Return to Forum List

Return to I Can Relate

SurvivingInfidelity.com® > I Can Relate

You are not logged in. Login here or register.

Madhatters Only Thread

Pages: 1 · 2 · 3 · 4 · 5 · 6 · 7 · 8 · 9 · 10 · 11 · 12 · 13 · 14 · 15 · 16 · 17 · 18 · 19 · 20 · 21 · 22 · 23 · 24 · 25 · 26 · 27 · 28 · 29 · 30 · 31 · 32 · 33 · 34 · 35 · 36 · 37

tired girl posted 5/14/2014 12:23 PM

I am hoping for your sake that there comes a day when he wakes up and realizes that he needs to fix himself as well and he does it. Then you are able to share that letter with him and he will hear you. Really hear you.

Hugs. Feeling our pain as both a BS/WS is not easy.

BrokenButTrying posted 5/14/2014 17:03 PM

Doing some digging and lots of thinking about the current situation and a few things my IC has said.

I think I'm co-dependent. Actually, that's crap. I know I am. I just started reading Co-dependent no more and it's like it was written about me.

Anyone else experienced this?

tired girl posted 5/14/2014 19:31 PM

I haven't actually read that book, but have heard enough about most of the dynamics to know that HL and I practiced being very co-dependent with each other. It is something that we both try to watch now.

LosferWords posted 5/14/2014 19:33 PM

A lot of things in that book hit home with me, BBT. Lots of annotations and highlights in that one!

The positive thing is, once you recognize the behavior, you can start to change it.

Ascendant posted 5/14/2014 20:44 PM

For sure, regarding the Codependent No More book. Some of it I already knew due to the addiction issues in my FOO and those family members working programs and my dad doing Alanon...but there was a lot of revelatory stuff in there for me regarding the reasons why us codependents are that way...i.e., the desire for control.

It was kind of a bitter pill to swallow, because you spend so long telling yourself "I don't want to control them, I just want them to do exactly what I'm telling them to! They'd be SO much better off if they'd just listen to me!!!"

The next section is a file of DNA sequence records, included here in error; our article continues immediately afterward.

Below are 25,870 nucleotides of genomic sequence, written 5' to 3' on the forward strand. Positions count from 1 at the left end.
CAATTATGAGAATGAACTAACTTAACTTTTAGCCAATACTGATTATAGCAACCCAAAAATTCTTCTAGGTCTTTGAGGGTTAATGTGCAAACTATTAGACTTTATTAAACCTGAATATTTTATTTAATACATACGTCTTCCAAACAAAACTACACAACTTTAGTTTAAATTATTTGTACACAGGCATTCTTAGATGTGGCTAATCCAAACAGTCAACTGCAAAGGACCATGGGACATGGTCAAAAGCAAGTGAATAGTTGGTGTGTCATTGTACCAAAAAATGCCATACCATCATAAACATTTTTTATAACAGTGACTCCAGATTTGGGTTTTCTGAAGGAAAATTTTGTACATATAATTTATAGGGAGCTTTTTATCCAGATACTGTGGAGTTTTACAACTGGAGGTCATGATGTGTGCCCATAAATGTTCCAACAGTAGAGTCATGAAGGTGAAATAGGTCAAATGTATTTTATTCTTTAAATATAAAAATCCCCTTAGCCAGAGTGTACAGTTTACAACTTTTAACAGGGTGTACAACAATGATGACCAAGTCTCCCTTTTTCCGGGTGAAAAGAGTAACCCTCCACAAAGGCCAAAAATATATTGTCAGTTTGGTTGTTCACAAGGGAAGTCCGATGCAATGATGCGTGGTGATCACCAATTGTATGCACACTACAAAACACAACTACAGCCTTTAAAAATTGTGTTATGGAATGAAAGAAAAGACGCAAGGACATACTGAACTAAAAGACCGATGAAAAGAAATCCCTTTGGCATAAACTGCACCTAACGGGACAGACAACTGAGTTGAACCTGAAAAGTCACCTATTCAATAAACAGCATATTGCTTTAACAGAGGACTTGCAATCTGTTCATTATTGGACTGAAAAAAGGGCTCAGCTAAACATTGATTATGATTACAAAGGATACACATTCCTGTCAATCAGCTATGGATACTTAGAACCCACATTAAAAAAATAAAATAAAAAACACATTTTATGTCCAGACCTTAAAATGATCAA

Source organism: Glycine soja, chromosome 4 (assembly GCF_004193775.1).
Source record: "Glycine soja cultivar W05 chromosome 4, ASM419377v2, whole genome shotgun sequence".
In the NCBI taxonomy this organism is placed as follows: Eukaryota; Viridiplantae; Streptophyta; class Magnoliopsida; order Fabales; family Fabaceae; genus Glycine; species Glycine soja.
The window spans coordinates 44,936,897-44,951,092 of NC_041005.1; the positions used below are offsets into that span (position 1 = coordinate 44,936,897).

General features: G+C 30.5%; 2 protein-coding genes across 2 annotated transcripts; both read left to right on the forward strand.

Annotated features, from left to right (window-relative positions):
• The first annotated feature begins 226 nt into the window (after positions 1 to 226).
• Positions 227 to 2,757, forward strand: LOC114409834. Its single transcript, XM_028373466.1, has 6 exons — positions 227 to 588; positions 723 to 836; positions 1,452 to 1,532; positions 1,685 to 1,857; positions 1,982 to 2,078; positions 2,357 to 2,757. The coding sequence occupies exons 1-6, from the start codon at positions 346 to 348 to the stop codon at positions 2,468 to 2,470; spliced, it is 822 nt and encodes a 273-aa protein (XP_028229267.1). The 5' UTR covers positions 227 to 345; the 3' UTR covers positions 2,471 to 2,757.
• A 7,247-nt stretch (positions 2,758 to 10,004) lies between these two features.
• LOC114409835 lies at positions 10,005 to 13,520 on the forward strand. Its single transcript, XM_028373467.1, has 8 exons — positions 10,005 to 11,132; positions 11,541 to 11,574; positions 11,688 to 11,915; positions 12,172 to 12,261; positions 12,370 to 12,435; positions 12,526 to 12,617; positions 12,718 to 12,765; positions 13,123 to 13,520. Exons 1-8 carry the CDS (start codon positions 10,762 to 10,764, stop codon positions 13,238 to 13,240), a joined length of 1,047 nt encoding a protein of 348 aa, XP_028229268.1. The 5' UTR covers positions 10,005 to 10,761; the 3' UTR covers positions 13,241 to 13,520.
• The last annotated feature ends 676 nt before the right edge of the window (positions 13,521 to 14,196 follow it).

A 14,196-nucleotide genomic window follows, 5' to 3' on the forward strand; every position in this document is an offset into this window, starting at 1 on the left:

...and then you read the book, and you're like, "Duh."

For myself, that revelation was the easy part...the 'letting go of the outcome', hands-off-the-steering-wheel aspect was hardest for me. Not criticizing, complaining, or getting angry when my wife wouldn't do what I thought was the {best/healthiest/most logical} course of action.

Took me a while to get that part down...or to improve, anyway. I still have to choke down some controlling-type stuff that pops into my head from time to time.

The only issue I had with the book is the religious tone of it. That's not a criticism of the book itself, it's just an aspect that has zero resonance with me...I can mentally reframe some of the ideas, but when it's God this or God that, it loses me.

I'd still really recommend it to someone who needed it.

Trying2LoveAgain posted 5/14/2014 20:52 PM

This may be a really dumb question, but...what is the Madhatters Only Thread? Or who is it for? I know what a Madhatter is, but just not getting this...I guess?? HaHa

LosferWords posted 5/14/2014 20:57 PM

Trying2LoveAgain - A "Madhatter" on SI is someone who has worn both "hats" in their current relationship: wayward and betrayed. This thread is for those of us whom are specifically in that situation.

BrokenButTrying posted 5/15/2014 01:35 AM

It's going to take a while for me to sort through it, I don't really know where my co-dependency comes from. I don't know any alcoholics or anything like that.

I did have an abusive boyfriend when I was 16, I was with him for three years. And BH's drug use in the first two years of our relationship while I was pregnant and with a newborn was a real problem but I don't think he was an addict.

I can relate to every word of your post, Ascendant. The bits about God lose me too.

[This message edited by BrokenButTrying at 1:36 AM, May 15th (Thursday)]

rachelc posted 5/15/2014 07:41 AM

I'm not sure if I was co-dependent before the affairs, but I sure was during his acting out. One of the hardest lessons to learn was letting him own his actions, even if he DIDN'T own them, that didn't mean I needed to. very hard.